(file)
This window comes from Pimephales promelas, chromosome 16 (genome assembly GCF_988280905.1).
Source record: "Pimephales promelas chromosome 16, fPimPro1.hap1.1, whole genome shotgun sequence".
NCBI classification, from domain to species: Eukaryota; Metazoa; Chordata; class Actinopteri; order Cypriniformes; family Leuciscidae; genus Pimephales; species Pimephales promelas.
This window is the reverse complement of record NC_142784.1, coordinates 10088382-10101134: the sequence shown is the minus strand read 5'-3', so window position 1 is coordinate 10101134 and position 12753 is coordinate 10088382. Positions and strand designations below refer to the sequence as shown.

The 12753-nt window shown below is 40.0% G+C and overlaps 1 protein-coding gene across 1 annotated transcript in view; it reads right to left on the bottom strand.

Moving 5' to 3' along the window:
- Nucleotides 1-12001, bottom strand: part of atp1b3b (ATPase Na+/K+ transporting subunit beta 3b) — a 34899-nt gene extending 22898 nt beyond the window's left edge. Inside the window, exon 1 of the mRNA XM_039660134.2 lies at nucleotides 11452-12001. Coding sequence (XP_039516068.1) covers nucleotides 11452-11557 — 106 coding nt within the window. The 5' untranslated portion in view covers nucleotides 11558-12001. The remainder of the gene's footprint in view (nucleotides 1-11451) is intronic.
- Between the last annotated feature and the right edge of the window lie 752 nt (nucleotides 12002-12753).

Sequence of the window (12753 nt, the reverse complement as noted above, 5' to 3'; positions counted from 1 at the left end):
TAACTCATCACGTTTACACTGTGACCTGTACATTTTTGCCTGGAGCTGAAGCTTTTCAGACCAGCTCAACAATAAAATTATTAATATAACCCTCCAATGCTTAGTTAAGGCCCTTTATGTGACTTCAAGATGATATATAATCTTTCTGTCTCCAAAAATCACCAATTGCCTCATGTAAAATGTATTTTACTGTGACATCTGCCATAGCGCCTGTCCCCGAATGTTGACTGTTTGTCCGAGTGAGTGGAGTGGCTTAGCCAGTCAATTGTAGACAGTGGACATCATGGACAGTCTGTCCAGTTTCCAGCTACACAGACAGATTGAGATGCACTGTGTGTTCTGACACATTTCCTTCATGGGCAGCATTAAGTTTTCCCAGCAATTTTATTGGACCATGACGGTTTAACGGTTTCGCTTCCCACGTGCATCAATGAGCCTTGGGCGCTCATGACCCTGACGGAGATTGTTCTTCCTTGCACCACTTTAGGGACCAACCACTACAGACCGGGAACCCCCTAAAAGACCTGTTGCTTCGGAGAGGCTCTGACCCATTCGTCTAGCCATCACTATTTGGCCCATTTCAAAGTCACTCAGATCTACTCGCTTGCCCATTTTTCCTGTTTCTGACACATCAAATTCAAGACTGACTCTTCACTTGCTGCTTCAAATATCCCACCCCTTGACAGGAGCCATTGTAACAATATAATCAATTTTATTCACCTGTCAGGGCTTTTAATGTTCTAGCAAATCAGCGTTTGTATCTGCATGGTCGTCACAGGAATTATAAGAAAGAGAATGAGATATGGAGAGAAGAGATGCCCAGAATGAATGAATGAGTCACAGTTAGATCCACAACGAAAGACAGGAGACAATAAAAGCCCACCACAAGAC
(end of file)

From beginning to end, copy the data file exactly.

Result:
This window comes from Pimephales promelas, chromosome 16 (genome assembly GCF_988280905.1).
Source record: "Pimephales promelas chromosome 16, fPimPro1.hap1.1, whole genome shotgun sequence".
NCBI classification, from domain to species: Eukaryota; Metazoa; Chordata; class Actinopteri; order Cypriniformes; family Leuciscidae; genus Pimephales; species Pimephales promelas.
This window is the reverse complement of record NC_142784.1, coordinates 10088382-10101134: the sequence shown is the minus strand read 5'-3', so window position 1 is coordinate 10101134 and position 12753 is coordinate 10088382. Positions and strand designations below refer to the sequence as shown.

The 12753-nt window shown below is 40.0% G+C and overlaps 1 protein-coding gene across 1 annotated transcript in view; it reads right to left on the bottom strand.

Moving 5' to 3' along the window:
- Nucleotides 1-12001, bottom strand: part of atp1b3b (ATPase Na+/K+ transporting subunit beta 3b) — a 34899-nt gene extending 22898 nt beyond the window's left edge. Inside the window, exon 1 of the mRNA XM_039660134.2 lies at nucleotides 11452-12001. Coding sequence (XP_039516068.1) covers nucleotides 11452-11557 — 106 coding nt within the window. The 5' untranslated portion in view covers nucleotides 11558-12001. The remainder of the gene's footprint in view (nucleotides 1-11451) is intronic.
- Between the last annotated feature and the right edge of the window lie 752 nt (nucleotides 12002-12753).

Sequence of the window (12753 nt, the reverse complement as noted above, 5' to 3'; positions counted from 1 at the left end):
TAACTCATCACGTTTACACTGTGACCTGTACATTTTTGCCTGGAGCTGAAGCTTTTCAGACCAGCTCAACAATAAAATTATTAATATAACCCTCCAATGCTTAGTTAAGGCCCTTTATGTGACTTCAAGATGATATATAATCTTTCTGTCTCCAAAAATCACCAATTGCCTCATGTAAAATGTATTTTACTGTGACATCTGCCATAGCGCCTGTCCCCGAATGTTGACTGTTTGTCCGAGTGAGTGGAGTGGCTTAGCCAGTCAATTGTAGACAGTGGACATCATGGACAGTCTGTCCAGTTTCCAGCTACACAGACAGATTGAGATGCACTGTGTGTTCTGACACATTTCCTTCATGGGCAGCATTAAGTTTTCCCAGCAATTTTATTGGACCATGACGGTTTAACGGTTTCGCTTCCCACGTGCATCAATGAGCCTTGGGCGCTCATGACCCTGACGGAGATTGTTCTTCCTTGCACCACTTTAGGGACCAACCACTACAGACCGGGAACCCCCTAAAAGACCTGTTGCTTCGGAGAGGCTCTGACCCATTCGTCTAGCCATCACTATTTGGCCCATTTCAAAGTCACTCAGATCTACTCGCTTGCCCATTTTTCCTGTTTCTGACACATCAAATTCAAGACTGACTCTTCACTTGCTGCTTCAAATATCCCACCCCTTGACAGGAGCCATTGTAACAATATAATCAATTTTATTCACCTGTCAGGGCTTTTAATGTTCTAGCAAATCAGCGTTTGTATCTGCATGGTCGTCACAGGAATTATAAGAAAGAGAATGAGATATGGAGAGAAGAGATGCCCAGAATGAATGAATGAGTCACAGTTAGATCCACAACGAAAGACAGGAGACAATAAAAGCCCACCACAAGAC